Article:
A thrilling Sunday of football came to a close with Pittsburgh pulling off a dominant 37-19 upset win over Carolina. A few thoughts on the Steelers' impressive victory:
1. Pittsburgh won the physical battles all night
Ten days ago, the Steelers were handed their lunch by the Ravens in a 26-6 Thursday night loss. Sunday, rather unexpectedly, they turned the tables on a Carolina team that has made its living -- at least on defense -- by playing hard-hitting football.
RB Le'Veon Bell was one of the biggest beneficiaries of the suddenly smashmouth Steelers. He ripped off 147 yards on the ground, including an 81-yarder that marked the longest run ever allowed by Carolina. Center Maurkice Pouncey and guard David DeCastro each delivered key blocks on that play, carving out a running lane between the tackles for Bell to find.
"Our offensive line did a great job making it easy on me," Bell told NBC's Michele Tafoya. "Ben [Roethlisberger] making all the right checks, receivers blocking on the edge ... I just hit the hole and was just running."
It was on defense, though, that the Steelers really pulled a 180 from the loss in Baltimore.
They were in Cam Newton's face all night, often despite rushing just three linemen and dropping eight in coverage. Newton took hit after hit -- a low, late one from Jason Worilds nearly ended his night -- and was sacked three times. Steve McClendon, Cam Heyward and Brett Keisel set the tone, and Pittsburgh's defense never really slowed down even after three starters (Ike Taylor, Jarvis Jones and Ryan Shazier) exited with injuries.
When talk of a "vintage Steelers performance" surfaces, this game is exactly what people mean.
2. All of the Panthers' potential issues surfaced at once
Think back to the questions asked about the Panthers during the offseason. They ranged from concerns about depth on the offensive line and at the skill positions to Newton's consistency and how the secondary would fare after losing a couple of key contributors.
Aside from rookie WR Kelvin Benjamin putting on another show, every single one of those areas were problematic Sunday night.
As mentioned above, the offensive line looked overwhelmed throughout, even when facing almost the bare minimum number of pass-rushers. In part because he was hurried all evening and in part because he started feeling every hit, Newton's mechanics wavered -- several throws sailed high or off-target.
Of course, outside of Benjamin and the always reliable Greg Olsen, Newton's options were not exactly Hall of Fame-caliber. Neither Jerricho Cotchery nor DeAngelo Williams suited up because of injuries, then Jonathan Stewart and Mike Tolbert walked off wounded as well. Carolina did coax seven receptions from undrafted rookie Philly Brown, but he also cost his team a touchdown by fumbling a punt into his own end zone.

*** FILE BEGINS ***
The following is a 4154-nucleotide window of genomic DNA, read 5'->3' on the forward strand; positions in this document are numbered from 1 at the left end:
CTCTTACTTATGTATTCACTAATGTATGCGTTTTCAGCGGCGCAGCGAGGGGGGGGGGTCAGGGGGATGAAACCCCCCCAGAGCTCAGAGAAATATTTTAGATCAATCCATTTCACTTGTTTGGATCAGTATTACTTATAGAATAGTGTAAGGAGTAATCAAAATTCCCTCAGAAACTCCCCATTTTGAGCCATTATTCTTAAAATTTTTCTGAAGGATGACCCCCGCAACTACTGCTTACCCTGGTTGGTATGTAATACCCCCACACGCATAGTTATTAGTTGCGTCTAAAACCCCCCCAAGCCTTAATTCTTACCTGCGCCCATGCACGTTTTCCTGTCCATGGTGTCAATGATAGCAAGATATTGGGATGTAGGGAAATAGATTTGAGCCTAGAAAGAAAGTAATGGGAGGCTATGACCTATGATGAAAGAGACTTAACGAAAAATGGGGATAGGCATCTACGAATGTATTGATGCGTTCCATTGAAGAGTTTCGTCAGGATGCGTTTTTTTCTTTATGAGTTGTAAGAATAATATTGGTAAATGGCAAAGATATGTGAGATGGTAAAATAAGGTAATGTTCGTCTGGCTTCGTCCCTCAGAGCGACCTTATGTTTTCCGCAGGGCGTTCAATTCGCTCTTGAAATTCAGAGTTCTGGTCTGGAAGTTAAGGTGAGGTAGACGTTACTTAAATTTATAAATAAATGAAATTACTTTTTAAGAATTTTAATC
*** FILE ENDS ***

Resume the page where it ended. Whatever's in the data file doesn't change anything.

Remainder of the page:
And the secondary had no answers for Antonio Brown (more on him in a second), plus provided little support against the run.
Was this merely one awful game or did the Steelers expose some of Carolina's weaknesses? We'll know more next Sunday when the Panthers travel to Baltimore.
3. That Big Ben-Antonio Brown connection is phenomenal
Ten targets for Antonio Brown. Ten completions.
Granted, more than a couple of those came on easy routes, but Ben Roethlisberger knows that he has one of the game's most dominant receivers at his disposal so he uses him. Brown's two second-half touchdowns turned a close, low-scoring game into a laugher.
The first of those scores was a brilliant play on both ends. In the face of pressure, Roethlisberger pulled off a dazzling pump fake -- one so good that Kawann Short, who had broken through the line, bailed on a sack attempt -- and then dropped a pass over the top of the defense to Brown. He, in turn, tiptoed in the back corner of the end zone for six.
"I was going to throw it to Markus [Wheaton] on the left, I saw that safety jump it and I got a little nervous," Roethlisberger said. "Saw A.B. at the last minute, saw him going to the back corner and figured I'd take a shot. A.B.'s feet and hands are so good, he got in."
Brown chalked up 90 yards receiving, continuing his remarkable streak of games with five-plus catches and 50-plus yards, which now stands at 19.
When Roethlisberger needs a play, he looks Brown's direction. More often than not, Brown rewards that faith.